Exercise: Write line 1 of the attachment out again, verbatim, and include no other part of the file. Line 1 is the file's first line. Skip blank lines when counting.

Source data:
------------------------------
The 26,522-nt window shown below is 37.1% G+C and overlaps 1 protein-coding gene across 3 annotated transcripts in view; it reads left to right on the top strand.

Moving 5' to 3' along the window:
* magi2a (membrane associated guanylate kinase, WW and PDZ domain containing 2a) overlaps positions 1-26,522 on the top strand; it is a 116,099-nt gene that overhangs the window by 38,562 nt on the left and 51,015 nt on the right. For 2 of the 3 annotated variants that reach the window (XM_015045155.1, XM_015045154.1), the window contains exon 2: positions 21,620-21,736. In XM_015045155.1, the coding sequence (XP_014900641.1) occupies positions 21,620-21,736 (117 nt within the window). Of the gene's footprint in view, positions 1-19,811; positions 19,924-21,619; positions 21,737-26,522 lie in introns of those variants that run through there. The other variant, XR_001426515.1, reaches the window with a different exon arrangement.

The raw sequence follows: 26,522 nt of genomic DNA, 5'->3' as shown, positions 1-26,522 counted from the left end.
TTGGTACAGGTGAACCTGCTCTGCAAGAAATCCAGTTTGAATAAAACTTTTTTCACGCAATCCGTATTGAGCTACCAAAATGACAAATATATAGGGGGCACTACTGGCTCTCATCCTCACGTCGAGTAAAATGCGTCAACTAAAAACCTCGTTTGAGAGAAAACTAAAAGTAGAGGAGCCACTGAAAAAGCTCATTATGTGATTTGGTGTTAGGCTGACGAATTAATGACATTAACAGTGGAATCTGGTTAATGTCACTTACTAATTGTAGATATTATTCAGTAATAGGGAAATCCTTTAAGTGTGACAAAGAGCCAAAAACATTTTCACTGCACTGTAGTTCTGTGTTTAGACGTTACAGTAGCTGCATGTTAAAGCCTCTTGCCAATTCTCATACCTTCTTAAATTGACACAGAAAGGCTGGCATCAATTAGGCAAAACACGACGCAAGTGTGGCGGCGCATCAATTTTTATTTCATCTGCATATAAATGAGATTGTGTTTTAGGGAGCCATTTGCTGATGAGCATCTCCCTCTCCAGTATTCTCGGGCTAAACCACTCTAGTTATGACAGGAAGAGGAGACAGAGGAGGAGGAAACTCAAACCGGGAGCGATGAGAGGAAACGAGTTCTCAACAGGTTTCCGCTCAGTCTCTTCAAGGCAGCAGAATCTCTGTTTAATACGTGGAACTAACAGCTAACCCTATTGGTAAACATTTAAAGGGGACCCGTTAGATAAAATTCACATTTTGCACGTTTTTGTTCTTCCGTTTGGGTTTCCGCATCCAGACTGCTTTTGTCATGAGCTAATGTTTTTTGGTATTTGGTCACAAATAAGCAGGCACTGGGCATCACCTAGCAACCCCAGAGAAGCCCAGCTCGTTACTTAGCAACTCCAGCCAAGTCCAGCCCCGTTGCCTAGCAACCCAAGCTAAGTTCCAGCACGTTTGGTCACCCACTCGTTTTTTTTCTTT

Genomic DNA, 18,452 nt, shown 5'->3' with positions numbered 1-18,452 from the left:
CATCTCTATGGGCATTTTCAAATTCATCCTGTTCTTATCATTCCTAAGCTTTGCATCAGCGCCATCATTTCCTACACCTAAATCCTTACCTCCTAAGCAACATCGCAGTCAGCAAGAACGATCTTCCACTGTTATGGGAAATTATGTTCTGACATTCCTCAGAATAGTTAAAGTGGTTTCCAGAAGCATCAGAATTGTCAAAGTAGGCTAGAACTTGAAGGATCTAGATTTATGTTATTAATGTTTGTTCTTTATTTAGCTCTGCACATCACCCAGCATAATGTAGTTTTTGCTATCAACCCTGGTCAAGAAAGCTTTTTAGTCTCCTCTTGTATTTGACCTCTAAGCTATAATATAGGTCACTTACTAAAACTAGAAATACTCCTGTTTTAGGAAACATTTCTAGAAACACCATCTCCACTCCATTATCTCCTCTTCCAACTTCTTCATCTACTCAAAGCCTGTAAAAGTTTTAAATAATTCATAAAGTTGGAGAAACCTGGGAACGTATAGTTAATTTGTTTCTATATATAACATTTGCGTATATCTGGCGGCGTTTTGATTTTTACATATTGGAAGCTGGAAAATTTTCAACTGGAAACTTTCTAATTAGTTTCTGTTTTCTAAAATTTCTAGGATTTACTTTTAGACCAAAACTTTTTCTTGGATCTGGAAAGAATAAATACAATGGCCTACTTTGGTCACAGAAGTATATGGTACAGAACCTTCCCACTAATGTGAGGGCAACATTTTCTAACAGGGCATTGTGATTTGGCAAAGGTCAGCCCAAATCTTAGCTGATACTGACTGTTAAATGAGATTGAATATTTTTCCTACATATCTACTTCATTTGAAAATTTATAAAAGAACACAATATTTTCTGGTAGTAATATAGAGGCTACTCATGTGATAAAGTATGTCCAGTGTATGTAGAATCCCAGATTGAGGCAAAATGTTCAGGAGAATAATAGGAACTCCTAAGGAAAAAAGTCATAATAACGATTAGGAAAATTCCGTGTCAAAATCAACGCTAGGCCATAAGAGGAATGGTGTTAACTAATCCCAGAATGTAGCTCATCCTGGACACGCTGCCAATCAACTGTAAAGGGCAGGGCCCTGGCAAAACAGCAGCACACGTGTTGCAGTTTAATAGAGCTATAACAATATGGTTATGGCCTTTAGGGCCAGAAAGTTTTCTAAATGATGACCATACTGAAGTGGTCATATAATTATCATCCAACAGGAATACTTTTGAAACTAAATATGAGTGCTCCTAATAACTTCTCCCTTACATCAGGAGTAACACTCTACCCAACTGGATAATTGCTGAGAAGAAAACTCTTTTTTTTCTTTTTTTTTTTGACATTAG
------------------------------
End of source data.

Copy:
The 26,522-nt window shown below is 37.1% G+C and overlaps 1 protein-coding gene across 3 annotated transcripts in view; it reads left to right on the top strand.